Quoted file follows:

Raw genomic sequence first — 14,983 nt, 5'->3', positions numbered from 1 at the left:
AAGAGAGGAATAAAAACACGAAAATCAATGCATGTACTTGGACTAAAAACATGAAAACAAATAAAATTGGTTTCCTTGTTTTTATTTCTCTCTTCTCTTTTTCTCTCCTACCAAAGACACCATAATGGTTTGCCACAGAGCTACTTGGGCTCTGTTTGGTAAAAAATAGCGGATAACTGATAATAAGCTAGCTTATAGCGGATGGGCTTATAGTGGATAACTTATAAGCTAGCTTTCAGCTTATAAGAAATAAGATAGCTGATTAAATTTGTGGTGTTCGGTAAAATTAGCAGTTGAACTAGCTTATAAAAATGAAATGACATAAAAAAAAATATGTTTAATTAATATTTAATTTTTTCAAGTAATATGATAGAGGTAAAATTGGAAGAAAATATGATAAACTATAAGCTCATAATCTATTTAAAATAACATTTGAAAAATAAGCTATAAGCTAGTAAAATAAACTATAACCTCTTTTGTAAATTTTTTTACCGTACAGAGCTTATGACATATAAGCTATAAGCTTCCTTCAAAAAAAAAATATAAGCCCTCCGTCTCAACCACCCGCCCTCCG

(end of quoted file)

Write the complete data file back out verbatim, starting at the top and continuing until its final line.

Raw genomic sequence first — 14,983 nt, 5'->3', positions numbered from 1 at the left:
AAGAGAGGAATAAAAACACGAAAATCAATGCATGTACTTGGACTAAAAACATGAAAACAAATAAAATTGGTTTCCTTGTTTTTATTTCTCTCTTCTCTTTTTCTCTCCTACCAAAGACACCATAATGGTTTGCCACAGAGCTACTTGGGCTCTGTTTGGTAAAAAATAGCGGATAACTGATAATAAGCTAGCTTATAGCGGATGGGCTTATAGTGGATAACTTATAAGCTAGCTTTCAGCTTATAAGAAATAAGATAGCTGATTAAATTTGTGGTGTTCGGTAAAATTAGCAGTTGAACTAGCTTATAAAAATGAAATGACATAAAAAAAAATATGTTTAATTAATATTTAATTTTTTCAAGTAATATGATAGAGGTAAAATTGGAAGAAAATATGATAAACTATAAGCTCATAATCTATTTAAAATAACATTTGAAAAATAAGCTATAAGCTAGTAAAATAAACTATAACCTCTTTTGTAAATTTTTTTACCGTACAGAGCTTATGACATATAAGCTATAAGCTTCCTTCAAAAAAAAAATATAAGCCCTCCGTCTCAACCACCCGCCCTCCG